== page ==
States and cities are trying to aid their small businesses, but with their own strapped budgets, can only do so much to stave off disaster without federal assistance.
States and cities are trying to aid their small businesses, but with their own strapped budgets, can only do so much to stave off disaster without federal assistance. (Shutterstock)

Senate Majority Leader Mitch McConnell refuses to get much-needed aid to cities and states across the country, running the risk of an even greater economic catastrophe this winter.

As the American economy falls apart, states and cities are doing what they can to aid residents and small businesses through the crisis, but those efforts continue to be hampered by a lack of federal help. 

Sen. Majority Leader Mitch McConnell’s staff told congressional leaders on Wednesday that the latest negotiations over a $908 billion coronavirus relief bill are unlikely to appease Senate Republicans, Politico reported Thursday. The Kentucky Republican’s staff said that efforts to reach a compromise by providing $160 billion in state and local aid—a Democratic priority—and temporarily protecting corporations from lawsuits brought by employees or customers exposed to COVID-19—a Republican priority—would not be enough for the Senate GOP. 

This latest setback deals yet another blow to a seven-month long battle over additional coronavirus aid that has seen Republicans repeatedly refuse to help struggling state and local governments, whose tax revenues have plummeted amid the pandemic. While the federal government can run budget deficits, nearly all state and local governments are legally required to balance their budgets, a reality that has forced them to make budget cuts, issue furloughs and layoffs, and reduce services during the pandemic. 

The vacuum created by federal inaction has left countless small businesses on the brink of collapse and tens of millions of Americans in dire economic straits, all while the coronavirus pandemic spirals out of control, killing thousands of people per day.

Despite their own budget woes, some states and cities are doing what they can to protect residents and community members. California established a “rebuilding” fund in November, directing some public funds to provide loan guarantees in order to encourage lenders to make low-interest loans to the state’s smallest businesses that may not have been helped by the federal Paycheck Protection Program. The state also established a $500 million grant program for small businesses. 

Colorado lawmakers also passed a $342 million economic relief package last week, including help for small businesses, food pantries, childcare providers, renters, and landlords. In Washington DC, Mayor Muriel Bowser announced this week that the city would provide one-time $1,200 stimulus checks to roughly 20,000 unemployed residents currently receiving benefits under the Pandemic Unemployment Assistance (PUA) program, which is set to expire at the end of the year. The PUA program provides benefits to workers who don’t usually qualify for state-level unemployment benefits, including gig workers, self-employed individuals, and independent contractors.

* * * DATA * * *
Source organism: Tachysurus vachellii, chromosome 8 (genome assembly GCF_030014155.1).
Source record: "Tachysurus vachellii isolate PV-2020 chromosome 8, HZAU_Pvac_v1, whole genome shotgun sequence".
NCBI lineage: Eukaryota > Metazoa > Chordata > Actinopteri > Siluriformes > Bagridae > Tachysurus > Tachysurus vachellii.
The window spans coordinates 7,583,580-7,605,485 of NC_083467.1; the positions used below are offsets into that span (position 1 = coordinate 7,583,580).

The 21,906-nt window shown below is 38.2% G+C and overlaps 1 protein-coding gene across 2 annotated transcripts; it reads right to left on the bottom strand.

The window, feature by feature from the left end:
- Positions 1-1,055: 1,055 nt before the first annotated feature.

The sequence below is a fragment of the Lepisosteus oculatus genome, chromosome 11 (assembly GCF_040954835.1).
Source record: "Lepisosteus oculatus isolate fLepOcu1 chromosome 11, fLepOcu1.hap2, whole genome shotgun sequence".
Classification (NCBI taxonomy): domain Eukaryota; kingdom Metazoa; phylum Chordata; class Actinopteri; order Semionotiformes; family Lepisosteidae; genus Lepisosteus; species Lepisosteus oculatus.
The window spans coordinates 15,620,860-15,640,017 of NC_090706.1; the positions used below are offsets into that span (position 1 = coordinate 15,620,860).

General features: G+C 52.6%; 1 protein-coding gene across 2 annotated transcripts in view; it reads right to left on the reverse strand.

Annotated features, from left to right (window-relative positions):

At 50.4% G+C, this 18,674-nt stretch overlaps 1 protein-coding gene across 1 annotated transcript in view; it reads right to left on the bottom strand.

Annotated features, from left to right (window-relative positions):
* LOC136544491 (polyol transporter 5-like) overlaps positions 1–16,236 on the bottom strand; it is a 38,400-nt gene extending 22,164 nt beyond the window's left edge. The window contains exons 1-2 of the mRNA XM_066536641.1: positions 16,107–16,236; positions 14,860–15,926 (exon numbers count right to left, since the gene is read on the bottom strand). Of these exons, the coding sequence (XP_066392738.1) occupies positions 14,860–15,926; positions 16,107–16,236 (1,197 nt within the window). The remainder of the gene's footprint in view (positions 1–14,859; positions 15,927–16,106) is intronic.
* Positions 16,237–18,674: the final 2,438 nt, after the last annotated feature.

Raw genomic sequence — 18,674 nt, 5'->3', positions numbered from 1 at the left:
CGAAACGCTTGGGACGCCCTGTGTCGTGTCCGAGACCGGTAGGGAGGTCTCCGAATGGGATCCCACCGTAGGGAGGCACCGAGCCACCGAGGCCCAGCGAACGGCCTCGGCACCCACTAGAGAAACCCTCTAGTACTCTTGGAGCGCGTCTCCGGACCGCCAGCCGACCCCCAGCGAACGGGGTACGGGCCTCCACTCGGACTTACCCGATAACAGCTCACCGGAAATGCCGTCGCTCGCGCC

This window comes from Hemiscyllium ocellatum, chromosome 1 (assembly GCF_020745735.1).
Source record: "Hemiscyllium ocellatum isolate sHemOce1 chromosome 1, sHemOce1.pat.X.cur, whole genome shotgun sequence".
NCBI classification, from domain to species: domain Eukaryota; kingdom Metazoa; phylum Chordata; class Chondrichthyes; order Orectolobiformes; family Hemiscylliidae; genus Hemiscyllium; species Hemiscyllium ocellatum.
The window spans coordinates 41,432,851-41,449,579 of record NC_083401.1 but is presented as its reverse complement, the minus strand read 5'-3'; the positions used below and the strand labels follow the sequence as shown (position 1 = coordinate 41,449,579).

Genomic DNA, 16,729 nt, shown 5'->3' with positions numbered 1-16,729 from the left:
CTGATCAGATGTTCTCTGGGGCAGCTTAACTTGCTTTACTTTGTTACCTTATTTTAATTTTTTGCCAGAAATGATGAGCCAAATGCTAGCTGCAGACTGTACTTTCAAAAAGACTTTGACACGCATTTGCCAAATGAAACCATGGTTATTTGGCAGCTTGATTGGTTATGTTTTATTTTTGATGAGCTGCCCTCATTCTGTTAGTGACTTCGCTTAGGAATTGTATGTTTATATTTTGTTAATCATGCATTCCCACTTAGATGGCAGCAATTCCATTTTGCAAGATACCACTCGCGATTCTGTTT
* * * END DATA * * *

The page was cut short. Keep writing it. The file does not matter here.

But these efforts represent just a drop in the bucket of what’s needed across the country, and state and local leaders are pleading for federal aid. The bipartisan National Governors Association (NGA) has repeatedly urged the federal government to provide $500 billion in relief funds to states, noting that the failure to provide aid could lead to the loss of more than 4 million jobs and a massive decrease in economic output.

“It is time for Washington to step up and deliver desperately needed relief for their constituents,” New York Governor and NGA Chairman Andrew Cuomo and Arkansas Governor and NGA Vice Chairman Asa Hutchinson said in a statement last week. “This is a national crisis, cutting across geographic, economic and demographic lines, and it demands a national, bipartisan solution. Congress should not leave Washington for the holiday recess without enacting a much-needed COVID relief package.”

Ohio Gov. Mike DeWine, a Republican who recently used some federal funds from March’s CARES Act to create a new batch of grants to restaurants, bars, and other businesses affected by the pandemic, made similar comments.

“We have done what we can do to pump money into small businesses so that people can continue to work,” DeWine told the New York Times. “From the jobs point of view and the economy point of view and the workers’ point of view and small businesses, we’ve got to get that help from the federal government. That’s the only place we can get it.”

A bipartisan group of mayors across the country have issued similar pleas, requesting help, but those pleas have largely fallen on deaf ears. In the absence of help, many small businesses are at risk of shedding jobs or failing altogether, which would further deprive state and local governments of tax revenues, further limiting an economic recovery.

“It becomes almost a death spiral if you can’t keep these businesses running,” Tim Goodrich, executive director of state government relations for the National Federation of Independent Business, told the Times.

Sen. Minority Leader Chuck Schumer laid bare the cost of inaction during a speech on the Senate floor on Thursday. 

“When we talk about providing federal aid so the states don’t have to cut essential services we’re talking about saving lives and we’re talking about saving jobs,” Schumer said. “It’s about firefighters getting laid off. It’s about first responders getting laid off. It’s about teachers getting laid off, bus drivers, sanitation workers, essential employees, men and women who have been working since the pandemic began and risking their lives to keep our country moving…Make no mistake, right now, there’s one person, just one person standing in the way and that is Leader McConnell.”